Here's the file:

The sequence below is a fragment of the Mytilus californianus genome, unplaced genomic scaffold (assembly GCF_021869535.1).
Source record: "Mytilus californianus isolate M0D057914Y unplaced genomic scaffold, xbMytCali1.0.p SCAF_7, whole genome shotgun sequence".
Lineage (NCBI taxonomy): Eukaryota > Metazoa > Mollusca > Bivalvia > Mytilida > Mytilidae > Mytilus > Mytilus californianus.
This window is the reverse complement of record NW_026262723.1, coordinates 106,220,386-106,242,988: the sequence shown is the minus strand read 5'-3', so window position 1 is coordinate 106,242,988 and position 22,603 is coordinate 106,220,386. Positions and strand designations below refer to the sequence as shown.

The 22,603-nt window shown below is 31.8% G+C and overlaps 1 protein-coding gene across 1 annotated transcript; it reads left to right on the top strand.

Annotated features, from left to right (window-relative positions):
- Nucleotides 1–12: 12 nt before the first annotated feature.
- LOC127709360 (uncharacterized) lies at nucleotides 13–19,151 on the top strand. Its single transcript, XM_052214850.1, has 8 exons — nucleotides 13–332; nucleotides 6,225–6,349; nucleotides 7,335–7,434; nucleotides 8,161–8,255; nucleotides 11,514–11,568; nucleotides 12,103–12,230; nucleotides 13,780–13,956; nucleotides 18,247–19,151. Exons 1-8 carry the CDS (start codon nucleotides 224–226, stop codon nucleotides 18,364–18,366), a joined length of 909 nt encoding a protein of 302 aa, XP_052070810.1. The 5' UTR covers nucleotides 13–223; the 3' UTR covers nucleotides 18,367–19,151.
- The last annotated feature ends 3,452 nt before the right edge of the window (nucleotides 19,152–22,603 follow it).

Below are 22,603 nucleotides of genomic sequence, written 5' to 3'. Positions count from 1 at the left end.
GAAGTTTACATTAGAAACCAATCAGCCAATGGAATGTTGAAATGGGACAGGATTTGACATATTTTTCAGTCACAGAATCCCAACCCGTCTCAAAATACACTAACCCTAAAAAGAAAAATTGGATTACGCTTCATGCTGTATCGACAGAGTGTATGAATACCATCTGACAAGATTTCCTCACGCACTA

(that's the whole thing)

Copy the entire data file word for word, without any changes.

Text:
The sequence below is a fragment of the Mytilus californianus genome, unplaced genomic scaffold (assembly GCF_021869535.1).
Source record: "Mytilus californianus isolate M0D057914Y unplaced genomic scaffold, xbMytCali1.0.p SCAF_7, whole genome shotgun sequence".
Lineage (NCBI taxonomy): Eukaryota > Metazoa > Mollusca > Bivalvia > Mytilida > Mytilidae > Mytilus > Mytilus californianus.
This window is the reverse complement of record NW_026262723.1, coordinates 106,220,386-106,242,988: the sequence shown is the minus strand read 5'-3', so window position 1 is coordinate 106,242,988 and position 22,603 is coordinate 106,220,386. Positions and strand designations below refer to the sequence as shown.

The 22,603-nt window shown below is 31.8% G+C and overlaps 1 protein-coding gene across 1 annotated transcript; it reads left to right on the top strand.

Annotated features, from left to right (window-relative positions):
- Nucleotides 1–12: 12 nt before the first annotated feature.
- LOC127709360 (uncharacterized) lies at nucleotides 13–19,151 on the top strand. Its single transcript, XM_052214850.1, has 8 exons — nucleotides 13–332; nucleotides 6,225–6,349; nucleotides 7,335–7,434; nucleotides 8,161–8,255; nucleotides 11,514–11,568; nucleotides 12,103–12,230; nucleotides 13,780–13,956; nucleotides 18,247–19,151. Exons 1-8 carry the CDS (start codon nucleotides 224–226, stop codon nucleotides 18,364–18,366), a joined length of 909 nt encoding a protein of 302 aa, XP_052070810.1. The 5' UTR covers nucleotides 13–223; the 3' UTR covers nucleotides 18,367–19,151.
- The last annotated feature ends 3,452 nt before the right edge of the window (nucleotides 19,152–22,603 follow it).

Below are 22,603 nucleotides of genomic sequence, written 5' to 3'. Positions count from 1 at the left end.
GAAGTTTACATTAGAAACCAATCAGCCAATGGAATGTTGAAATGGGACAGGATTTGACATATTTTTCAGTCACAGAATCCCAACCCGTCTCAAAATACACTAACCCTAAAAAGAAAAATTGGATTACGCTTCATGCTGTATCGACAGAGTGTATGAATACCATCTGACAAGATTTCCTCACGCACTA